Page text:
As an aside to the “younger version of myself” comment . . . if you know me like you know me, I look younger than I actually am. Like 10-13 years younger. I still get ID’d when I buy liquor! You remember the saying “I wish I knew then what I know now.”? I can actually say that and mean it! However, I think “Present Day Chris” can kick the crap out of “21 year old Chris” any day of the week. Period. From here to Costa Rica to Winnipeg and back again. I would destroy my younger self in all facets of life: education, career, physical strength and speed, and all around gusto. What is my secret to staying young? Here it is: As my TeamBushidoMMA teammate @MaseAllGo says — Ask yourself “How can I be better than the latest reincarnation of myself?” I’ll leave that to you to explore and find meaning : ) Oh and I drink the blood of bats. Why do think I’m in Costa Rica : D ?

After breakfast our team packed up all our gear and headed for more rafting. This time in Class 3 and 4 rapids! And we tackle them like champs! PURA VIDA!!

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We also had a chance to stop at another waterfall and take some sick shots!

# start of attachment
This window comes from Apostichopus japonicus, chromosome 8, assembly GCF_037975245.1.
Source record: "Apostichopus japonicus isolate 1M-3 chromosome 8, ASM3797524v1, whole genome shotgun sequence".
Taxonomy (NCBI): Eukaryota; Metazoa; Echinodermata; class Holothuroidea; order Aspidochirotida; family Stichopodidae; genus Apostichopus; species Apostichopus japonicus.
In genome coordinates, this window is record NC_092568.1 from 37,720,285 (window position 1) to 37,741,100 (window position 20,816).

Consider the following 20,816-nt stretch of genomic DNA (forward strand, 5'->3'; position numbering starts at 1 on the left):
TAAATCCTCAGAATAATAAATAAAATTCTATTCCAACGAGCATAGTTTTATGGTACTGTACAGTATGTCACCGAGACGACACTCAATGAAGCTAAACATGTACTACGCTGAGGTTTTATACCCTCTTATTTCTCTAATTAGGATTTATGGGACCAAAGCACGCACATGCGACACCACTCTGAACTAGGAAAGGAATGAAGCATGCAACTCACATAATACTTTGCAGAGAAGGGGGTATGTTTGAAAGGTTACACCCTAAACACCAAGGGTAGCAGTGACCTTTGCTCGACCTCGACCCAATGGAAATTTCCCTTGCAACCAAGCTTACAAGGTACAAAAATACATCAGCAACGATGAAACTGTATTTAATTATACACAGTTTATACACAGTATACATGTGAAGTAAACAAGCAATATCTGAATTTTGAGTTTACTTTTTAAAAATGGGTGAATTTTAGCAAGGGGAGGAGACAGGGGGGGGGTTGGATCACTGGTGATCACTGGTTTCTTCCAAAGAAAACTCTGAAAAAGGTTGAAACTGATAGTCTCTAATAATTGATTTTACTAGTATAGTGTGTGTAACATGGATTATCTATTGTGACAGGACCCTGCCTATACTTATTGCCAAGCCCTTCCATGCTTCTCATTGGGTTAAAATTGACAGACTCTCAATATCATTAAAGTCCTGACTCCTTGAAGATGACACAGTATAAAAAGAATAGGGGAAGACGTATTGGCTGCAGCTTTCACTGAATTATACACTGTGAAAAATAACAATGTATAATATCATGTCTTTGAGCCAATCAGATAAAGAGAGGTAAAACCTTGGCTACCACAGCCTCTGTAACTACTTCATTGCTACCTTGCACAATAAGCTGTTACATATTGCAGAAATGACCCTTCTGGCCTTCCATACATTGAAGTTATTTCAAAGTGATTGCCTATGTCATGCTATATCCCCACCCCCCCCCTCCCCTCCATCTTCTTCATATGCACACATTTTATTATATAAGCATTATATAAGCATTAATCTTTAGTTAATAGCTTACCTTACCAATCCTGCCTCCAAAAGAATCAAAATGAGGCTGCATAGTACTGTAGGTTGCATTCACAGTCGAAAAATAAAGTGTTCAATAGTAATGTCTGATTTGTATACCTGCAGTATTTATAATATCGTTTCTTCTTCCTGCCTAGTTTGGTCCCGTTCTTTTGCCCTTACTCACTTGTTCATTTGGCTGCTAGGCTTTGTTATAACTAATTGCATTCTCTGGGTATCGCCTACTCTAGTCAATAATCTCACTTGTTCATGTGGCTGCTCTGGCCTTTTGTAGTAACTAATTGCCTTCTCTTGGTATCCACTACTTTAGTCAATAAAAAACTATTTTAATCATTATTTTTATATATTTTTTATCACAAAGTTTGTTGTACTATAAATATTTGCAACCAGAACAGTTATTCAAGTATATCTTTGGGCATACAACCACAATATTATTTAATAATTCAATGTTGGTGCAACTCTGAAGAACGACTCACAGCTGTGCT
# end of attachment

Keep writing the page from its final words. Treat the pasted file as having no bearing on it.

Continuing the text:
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The above pictures show just how beautiful Costa Rica is and how much fun we were having at that moment! We filled the jungle with sounds of laughter, cheers of “PURA VIDA”, and a symphony of loud splashes from each one of us diving into the cool and refreshing pool! I live for these care free moments. I think I actually flew that day!

One of the last milestones on our rafting expedition was to jump into the Pacuare River and let the current take us down the river. I’m glad to say once again that Team Power Rangers was the only raft to have everybody participate! I’ve jumped off a cliff with these people! Damn right I’m going to plunge into a river with them. That’s how we roll : ) It’s MORPHIN’ TIME!

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Here’s a an newly discovered joy that I experienced: Tossing someone overboard. I love that. Sneaking up on a raft and pulling someone over. I encourage anyone and everyone to try it sometime! Only on your friends of course!

At the end of our rafting adventure we parted ways with our guides and had lunch back at our base camp. Two people lost something in the Pacuare River. I lost my watch, and the person that I helped throw into the river lost his digital camera. Crap! My cronies and I felt bad so we put together some cash to right our wrong. As for my watch, I could have felt bad. But I just said, “At least I was doing something cool when I lost it. It’s a good excuse to buy another one.” We all lose things in our lives. Watches, sunglasses, jobs, loved ones, etc. Just think to yourself “At least I was doing something cool when I lost it. It’s a good excuse to get another one.” Positive thinking people. It works. PURA VIDA : )